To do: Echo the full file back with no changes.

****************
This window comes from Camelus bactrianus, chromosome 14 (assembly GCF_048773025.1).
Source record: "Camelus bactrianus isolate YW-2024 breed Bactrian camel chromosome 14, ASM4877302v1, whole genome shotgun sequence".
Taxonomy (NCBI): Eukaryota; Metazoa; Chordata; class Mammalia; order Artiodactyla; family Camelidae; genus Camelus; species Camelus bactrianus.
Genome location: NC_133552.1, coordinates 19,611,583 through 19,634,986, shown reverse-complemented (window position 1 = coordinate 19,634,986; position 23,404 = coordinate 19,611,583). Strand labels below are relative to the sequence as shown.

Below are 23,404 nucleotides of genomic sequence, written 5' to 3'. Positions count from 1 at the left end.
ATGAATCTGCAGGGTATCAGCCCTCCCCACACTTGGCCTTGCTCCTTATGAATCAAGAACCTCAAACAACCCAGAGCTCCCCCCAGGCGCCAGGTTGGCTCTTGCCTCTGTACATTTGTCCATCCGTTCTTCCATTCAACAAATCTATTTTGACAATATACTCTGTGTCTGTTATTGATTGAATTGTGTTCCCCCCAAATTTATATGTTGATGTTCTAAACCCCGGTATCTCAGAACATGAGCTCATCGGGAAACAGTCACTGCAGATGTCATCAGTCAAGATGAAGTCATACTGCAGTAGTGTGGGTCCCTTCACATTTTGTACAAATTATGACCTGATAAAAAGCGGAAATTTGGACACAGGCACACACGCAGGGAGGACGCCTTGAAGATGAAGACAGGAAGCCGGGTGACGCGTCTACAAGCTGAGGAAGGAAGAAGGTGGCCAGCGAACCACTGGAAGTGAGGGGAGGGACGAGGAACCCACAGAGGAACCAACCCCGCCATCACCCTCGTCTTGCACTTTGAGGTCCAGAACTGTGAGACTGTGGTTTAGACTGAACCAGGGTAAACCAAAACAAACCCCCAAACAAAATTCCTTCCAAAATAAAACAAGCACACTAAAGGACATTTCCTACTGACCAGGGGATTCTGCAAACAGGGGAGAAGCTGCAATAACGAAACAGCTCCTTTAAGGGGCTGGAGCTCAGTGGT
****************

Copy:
This window comes from Camelus bactrianus, chromosome 14 (assembly GCF_048773025.1).
Source record: "Camelus bactrianus isolate YW-2024 breed Bactrian camel chromosome 14, ASM4877302v1, whole genome shotgun sequence".
Taxonomy (NCBI): Eukaryota; Metazoa; Chordata; class Mammalia; order Artiodactyla; family Camelidae; genus Camelus; species Camelus bactrianus.
Genome location: NC_133552.1, coordinates 19,611,583 through 19,634,986, shown reverse-complemented (window position 1 = coordinate 19,634,986; position 23,404 = coordinate 19,611,583). Strand labels below are relative to the sequence as shown.

Below are 23,404 nucleotides of genomic sequence, written 5' to 3'. Positions count from 1 at the left end.
ATGAATCTGCAGGGTATCAGCCCTCCCCACACTTGGCCTTGCTCCTTATGAATCAAGAACCTCAAACAACCCAGAGCTCCCCCCAGGCGCCAGGTTGGCTCTTGCCTCTGTACATTTGTCCATCCGTTCTTCCATTCAACAAATCTATTTTGACAATATACTCTGTGTCTGTTATTGATTGAATTGTGTTCCCCCCAAATTTATATGTTGATGTTCTAAACCCCGGTATCTCAGAACATGAGCTCATCGGGAAACAGTCACTGCAGATGTCATCAGTCAAGATGAAGTCATACTGCAGTAGTGTGGGTCCCTTCACATTTTGTACAAATTATGACCTGATAAAAAGCGGAAATTTGGACACAGGCACACACGCAGGGAGGACGCCTTGAAGATGAAGACAGGAAGCCGGGTGACGCGTCTACAAGCTGAGGAAGGAAGAAGGTGGCCAGCGAACCACTGGAAGTGAGGGGAGGGACGAGGAACCCACAGAGGAACCAACCCCGCCATCACCCTCGTCTTGCACTTTGAGGTCCAGAACTGTGAGACTGTGGTTTAGACTGAACCAGGGTAAACCAAAACAAACCCCCAAACAAAATTCCTTCCAAAATAAAACAAGCACACTAAAGGACATTTCCTACTGACCAGGGGATTCTGCAAACAGGGGAGAAGCTGCAATAACGAAACAGCTCCTTTAAGGGGCTGGAGCTCAGTGGT